Postoperative magnetic resonance imaging with titanium implants of the thoracic and lumbar spine

Neurosurgery. 1996 Apr;38(4):741-5.


Within recent years, the technologies of radiological imaging and spinal instrumentation have exponentially increased. New methods of preoperative imaging, that is, magnetic resonance imaging (MRI) and computed tomography, have allowed for a better understanding of surgical pathology. Such an understanding is likely to lead to a more successful surgical experience, which certainly is the case with spine surgery with instrumentation. However, after implantation of most instrumentation, imaging is greatly impaired. Metallurgic advancements in titanium were sought to reduce postoperative imaging problems. The purpose of this study is to assess the presence and extent of artifacts seen on postoperative MRI scans in patients with titanium spinal implants. Six patients, four with degenerative spine disease and two with neoplasms, had thoracic and/or lumbar spinal fixation performed with titanium instrumentation. All patients underwent postoperative conventional MRI with the use of T1-weighted, T2-weighted, and gradient-echo sequences. The scans and individual sequences were then analyzed for image quality. A progressive and significant increase in imaging artifact related to the titanium spinal instrumentation was observed on the T1-weighted, T2-weighted, and gradient-echo sequences. Titanium spinal instruments do not allow optimal postoperative imaging on conventional MRI scanners.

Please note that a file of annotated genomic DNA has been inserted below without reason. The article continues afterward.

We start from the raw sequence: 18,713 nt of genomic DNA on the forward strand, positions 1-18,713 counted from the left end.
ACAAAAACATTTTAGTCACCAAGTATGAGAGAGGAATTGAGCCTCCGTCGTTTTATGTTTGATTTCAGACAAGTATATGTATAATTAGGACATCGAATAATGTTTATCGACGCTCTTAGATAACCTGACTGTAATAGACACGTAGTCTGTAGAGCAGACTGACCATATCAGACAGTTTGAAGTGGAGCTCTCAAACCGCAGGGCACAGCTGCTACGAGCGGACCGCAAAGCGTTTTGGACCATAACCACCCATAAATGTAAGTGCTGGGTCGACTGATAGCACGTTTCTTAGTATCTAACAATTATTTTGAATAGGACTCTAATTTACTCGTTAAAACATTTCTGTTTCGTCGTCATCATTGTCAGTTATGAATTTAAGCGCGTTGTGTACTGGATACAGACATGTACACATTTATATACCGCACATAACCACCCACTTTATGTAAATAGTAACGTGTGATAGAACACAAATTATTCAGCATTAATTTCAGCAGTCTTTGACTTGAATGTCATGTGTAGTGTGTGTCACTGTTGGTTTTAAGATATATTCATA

MeSH terms

  • Adult
  • Aged
  • Artifacts
  • Diagnosis, Differential
  • Female
  • Humans
  • Lumbar Vertebrae / pathology
  • Lumbar Vertebrae / surgery
  • Magnetic Resonance Imaging*
  • Male
  • Middle Aged
  • Postoperative Complications / diagnosis*
  • Prostheses and Implants*
  • Spinal Diseases / diagnosis
  • Spinal Diseases / surgery*
  • Spinal Fusion / instrumentation*
  • Spinal Neoplasms / diagnosis
  • Spinal Neoplasms / surgery*
  • Thoracic Vertebrae / pathology
  • Thoracic Vertebrae / surgery
  • Titanium*


  • Titanium